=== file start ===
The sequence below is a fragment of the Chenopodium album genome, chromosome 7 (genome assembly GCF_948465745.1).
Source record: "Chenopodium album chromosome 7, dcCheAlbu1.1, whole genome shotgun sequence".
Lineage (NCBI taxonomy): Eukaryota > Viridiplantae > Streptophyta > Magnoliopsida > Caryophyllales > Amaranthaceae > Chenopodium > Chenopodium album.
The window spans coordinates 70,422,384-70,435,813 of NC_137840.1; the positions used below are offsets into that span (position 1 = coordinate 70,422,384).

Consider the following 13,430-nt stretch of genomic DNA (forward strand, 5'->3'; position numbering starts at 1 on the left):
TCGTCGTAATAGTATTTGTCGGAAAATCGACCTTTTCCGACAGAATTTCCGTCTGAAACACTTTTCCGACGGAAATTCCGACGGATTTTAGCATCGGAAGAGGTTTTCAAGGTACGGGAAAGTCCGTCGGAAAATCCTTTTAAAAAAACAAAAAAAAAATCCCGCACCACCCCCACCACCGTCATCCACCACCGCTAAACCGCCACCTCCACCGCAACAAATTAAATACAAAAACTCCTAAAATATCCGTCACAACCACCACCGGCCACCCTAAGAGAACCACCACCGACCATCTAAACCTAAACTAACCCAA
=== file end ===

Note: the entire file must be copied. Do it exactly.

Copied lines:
The sequence below is a fragment of the Chenopodium album genome, chromosome 7 (genome assembly GCF_948465745.1).
Source record: "Chenopodium album chromosome 7, dcCheAlbu1.1, whole genome shotgun sequence".
Lineage (NCBI taxonomy): Eukaryota > Viridiplantae > Streptophyta > Magnoliopsida > Caryophyllales > Amaranthaceae > Chenopodium > Chenopodium album.
The window spans coordinates 70,422,384-70,435,813 of NC_137840.1; the positions used below are offsets into that span (position 1 = coordinate 70,422,384).

Consider the following 13,430-nt stretch of genomic DNA (forward strand, 5'->3'; position numbering starts at 1 on the left):
TCGTCGTAATAGTATTTGTCGGAAAATCGACCTTTTCCGACAGAATTTCCGTCTGAAACACTTTTCCGACGGAAATTCCGACGGATTTTAGCATCGGAAGAGGTTTTCAAGGTACGGGAAAGTCCGTCGGAAAATCCTTTTAAAAAAACAAAAAAAAAATCCCGCACCACCCCCACCACCGTCATCCACCACCGCTAAACCGCCACCTCCACCGCAACAAATTAAATACAAAAACTCCTAAAATATCCGTCACAACCACCACCGGCCACCCTAAGAGAACCACCACCGACCATCTAAACCTAAACTAACCCAA